Don’t assume cause and effect is obvious: Why obesity isn’t to blame for errors in burn assessment

For several years, the medical community has been concerned that evaluations of burns are becoming less accurate.  This is a problem because burns leak, and burn victims must receive supplemental fluids to compensate for the loss.  If too little fluid is supplied, the victim suffers from dehydration and potentially life-threatening consequences.  Similarly, over-hydration brings other, equally unpleasant problems.

Fig. 1. The chart shows the difference between the measured %area and predicted %area for each of 9 body regions based on the Lund and Browder chart, versus Body Mass Index (a common measure of obesity) for 11 pediatric subjects. Regardless of which body region we look at, there is no significant correlation between BMI, and %area deviations in the size of that body region compared to the size predicted by the Lund and Browder chart. The correlation coefficient (R-squared) for even the most suggestive-looking trend-line (the torso rear) is only .46, and its P-value, uncorrected for multiple hypotheses is only .02. Moreover, even if the possible trends are real, they only account for a few %TBSA, and this few %TBSA is both much smaller than the non-obesity-related individual-to-individual variation, and, completely inadequate to account for the up to 50 %TBSA errors seen in actual burn cases.

The rate of fluid loss is correlated to the size of the burn, so the required rate of supplemental hydration is also correlated.  Therefore, first-responders, who supply initial fluid doses, need accurate tools for estimating the size of burns.  A few percent error in the accuracy of a percent of Total Body Surface Area (%TBSA) estimate is typically not a problem.  Unfortunately, burn centers are increasingly receiving burn victims who have, e.g. estimates of, and therefore first-responder-supplied fluid replacement appropriate for 70 %TBSA burns while only having 30 %TBSA actual burned surface, and vice versa.  Errors this large can cost financial waste, extra surgeries, and even patient death.

The increasing error-prone estimates being seen recently have raised suspicion that the primary tool – a sub-divided chart of regional body area percentages called the Lund and Browder chart (L&B) – is losing accuracy as the population becomes increasingly obese.  The L&B chart was developed from average body sizes in the 1940s, when the world’s population was relatively thin due to World War II rationing.  The increasing errors in %TBSA estimates correlates with the “obesity epidemic”.  Anecdotally-reported error rates are increasing since the early 1990s.

The obvious answer, and, for over 25 years, obvious response, has been repeated attempts to adjust the L&B chart to match the body metrics of the increasingly obese population.  Unfortunately, these attempts have produced little, if any benefit in decreasing the error rate or magnitude in %TBSA estimates.  Critically, all of these attempts tried to improve the chart based on the assumption that errors originated in the values in the chart, and not elsewhere. As a result, they did not base their adjustments on any gold-standard measurement of bodies, but rather only on a belief that “the chart must be adjusted to match the numbers”.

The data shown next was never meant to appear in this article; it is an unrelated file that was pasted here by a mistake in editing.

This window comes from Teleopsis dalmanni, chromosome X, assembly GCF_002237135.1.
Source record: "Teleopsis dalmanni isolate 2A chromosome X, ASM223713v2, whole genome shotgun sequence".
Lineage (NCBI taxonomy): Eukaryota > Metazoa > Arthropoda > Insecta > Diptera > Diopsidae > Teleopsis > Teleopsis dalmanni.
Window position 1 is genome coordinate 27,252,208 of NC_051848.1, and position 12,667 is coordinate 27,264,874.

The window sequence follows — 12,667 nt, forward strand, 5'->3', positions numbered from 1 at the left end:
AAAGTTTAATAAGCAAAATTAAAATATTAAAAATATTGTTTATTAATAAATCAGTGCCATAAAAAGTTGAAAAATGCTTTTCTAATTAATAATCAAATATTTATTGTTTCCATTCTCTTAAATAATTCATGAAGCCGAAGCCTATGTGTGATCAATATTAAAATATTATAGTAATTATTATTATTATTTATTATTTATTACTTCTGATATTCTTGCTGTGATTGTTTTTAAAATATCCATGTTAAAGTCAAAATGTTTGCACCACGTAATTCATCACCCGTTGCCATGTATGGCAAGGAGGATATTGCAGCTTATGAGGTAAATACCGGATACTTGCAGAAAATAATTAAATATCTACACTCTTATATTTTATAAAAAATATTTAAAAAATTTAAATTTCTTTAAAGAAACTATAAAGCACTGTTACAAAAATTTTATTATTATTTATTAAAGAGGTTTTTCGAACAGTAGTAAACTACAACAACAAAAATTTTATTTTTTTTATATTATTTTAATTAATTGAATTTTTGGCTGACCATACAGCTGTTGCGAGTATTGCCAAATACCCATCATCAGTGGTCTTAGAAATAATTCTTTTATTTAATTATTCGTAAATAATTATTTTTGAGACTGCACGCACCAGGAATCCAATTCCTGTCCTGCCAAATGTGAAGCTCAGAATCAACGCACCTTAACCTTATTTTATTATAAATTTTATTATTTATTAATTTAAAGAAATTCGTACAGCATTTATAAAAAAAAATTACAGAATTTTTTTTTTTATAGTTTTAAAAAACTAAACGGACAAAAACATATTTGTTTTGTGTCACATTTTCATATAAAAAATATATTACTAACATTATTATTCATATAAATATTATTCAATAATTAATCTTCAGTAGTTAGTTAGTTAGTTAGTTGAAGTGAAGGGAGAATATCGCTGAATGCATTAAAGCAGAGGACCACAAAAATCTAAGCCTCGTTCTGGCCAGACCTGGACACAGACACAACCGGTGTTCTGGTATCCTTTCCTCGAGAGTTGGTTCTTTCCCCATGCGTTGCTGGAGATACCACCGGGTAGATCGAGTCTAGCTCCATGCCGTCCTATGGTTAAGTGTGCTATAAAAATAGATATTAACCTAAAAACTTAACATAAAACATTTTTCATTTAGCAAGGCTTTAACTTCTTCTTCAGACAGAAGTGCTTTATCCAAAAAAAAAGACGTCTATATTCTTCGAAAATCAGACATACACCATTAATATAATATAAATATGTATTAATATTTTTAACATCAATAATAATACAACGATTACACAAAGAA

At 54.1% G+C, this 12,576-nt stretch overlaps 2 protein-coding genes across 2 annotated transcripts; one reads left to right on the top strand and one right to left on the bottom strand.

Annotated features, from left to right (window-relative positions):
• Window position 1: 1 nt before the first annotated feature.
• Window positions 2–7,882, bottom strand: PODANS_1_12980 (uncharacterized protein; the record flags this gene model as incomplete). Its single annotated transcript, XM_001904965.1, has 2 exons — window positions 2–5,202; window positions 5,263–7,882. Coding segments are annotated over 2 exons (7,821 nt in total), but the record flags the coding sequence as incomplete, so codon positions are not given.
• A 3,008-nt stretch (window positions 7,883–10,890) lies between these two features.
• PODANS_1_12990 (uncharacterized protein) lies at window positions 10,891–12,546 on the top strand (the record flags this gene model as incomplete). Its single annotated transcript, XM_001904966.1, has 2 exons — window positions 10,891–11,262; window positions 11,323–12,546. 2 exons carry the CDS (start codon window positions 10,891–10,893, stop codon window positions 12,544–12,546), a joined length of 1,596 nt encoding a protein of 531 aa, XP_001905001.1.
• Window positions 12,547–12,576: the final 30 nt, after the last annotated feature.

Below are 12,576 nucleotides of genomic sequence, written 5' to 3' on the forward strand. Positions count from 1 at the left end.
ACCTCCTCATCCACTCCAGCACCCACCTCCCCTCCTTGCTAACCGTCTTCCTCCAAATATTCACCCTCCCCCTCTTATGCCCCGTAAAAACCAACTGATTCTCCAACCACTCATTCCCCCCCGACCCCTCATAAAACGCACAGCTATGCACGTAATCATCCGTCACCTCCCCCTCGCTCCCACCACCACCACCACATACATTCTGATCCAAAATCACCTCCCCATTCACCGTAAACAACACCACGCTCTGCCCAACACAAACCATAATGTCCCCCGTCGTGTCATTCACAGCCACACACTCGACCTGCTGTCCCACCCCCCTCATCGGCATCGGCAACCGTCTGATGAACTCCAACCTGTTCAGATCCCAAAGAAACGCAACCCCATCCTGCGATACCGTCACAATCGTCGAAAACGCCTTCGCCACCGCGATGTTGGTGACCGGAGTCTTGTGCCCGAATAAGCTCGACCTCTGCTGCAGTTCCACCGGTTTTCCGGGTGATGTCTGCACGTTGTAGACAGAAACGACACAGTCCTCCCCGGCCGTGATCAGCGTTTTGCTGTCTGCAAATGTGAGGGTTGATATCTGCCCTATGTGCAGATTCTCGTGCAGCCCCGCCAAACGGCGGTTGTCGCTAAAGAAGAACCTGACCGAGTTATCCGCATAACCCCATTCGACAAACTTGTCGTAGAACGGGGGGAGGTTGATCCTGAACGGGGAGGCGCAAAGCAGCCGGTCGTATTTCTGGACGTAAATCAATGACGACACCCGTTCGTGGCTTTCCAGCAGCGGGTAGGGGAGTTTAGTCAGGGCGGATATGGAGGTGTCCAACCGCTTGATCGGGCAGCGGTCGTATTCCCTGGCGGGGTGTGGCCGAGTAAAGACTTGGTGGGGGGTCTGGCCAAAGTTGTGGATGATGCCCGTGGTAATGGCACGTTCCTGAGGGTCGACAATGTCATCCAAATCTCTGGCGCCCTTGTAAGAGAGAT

To increase insight into the errors, we collected and analyzed a set of full-body 3D scans of pediatric subjects at the low and high extremes of the obesity curve. This is the first time such a data set has been collected, and we assumed that by choosing individuals with the widest range of body types, we could accurately measure how badly the L&B chart needed to be adjusted.

Our results surprised us.  There is no significant correlation between obesity and divergence from the L&B chart-predicted %TBSA values.  The L&B chart is just as accurate for extremely obese and extremely thin people.  Moreover, the L&B chart is acceptably accurate (well within 10%) on even the worst outliers.

The obvious answer is apparently wrong.  For over 25 years, burn treatment has been getting worse, rather than better, because the correlation between obesity and errors in %TBSA estimates was so obvious that no-one thought to look for other answers.  Additional research reveals that the probable real source of increasing errors is simple math.  Interestingly, there is another change that correlates with the obesity epidemic – the increased acceptance of calculators in math classes at the elementary and high school level.  It is not a stretch to imagine that students always trained to used calculators for simple addition, have increased difficulty doing simple addition in their heads in stressful situations.  This is only an “obvious” correlation however, and we’re not jumping to conclusions this time until we have conclusive proof.

William C. Ray, R. Wolfgang Rumpf, Renata Fabia
The Research Institute at Nationwide Children’s Hospital and The Nationwide Children’s Hospital Burn Unit, USA


Comparison of the Lund and Browder table to computed tomography scan three-dimensional surface area measurement for a pediatric cohort.
Rumpf R.W., Stewart W.C.L., Martinez S.K., Gerrard C.Y., Adolphi N.L., Thakkar R., Coleman A., Rajab A., Ray W.C., Fabia R.
J Surg Res. 2018 Jan

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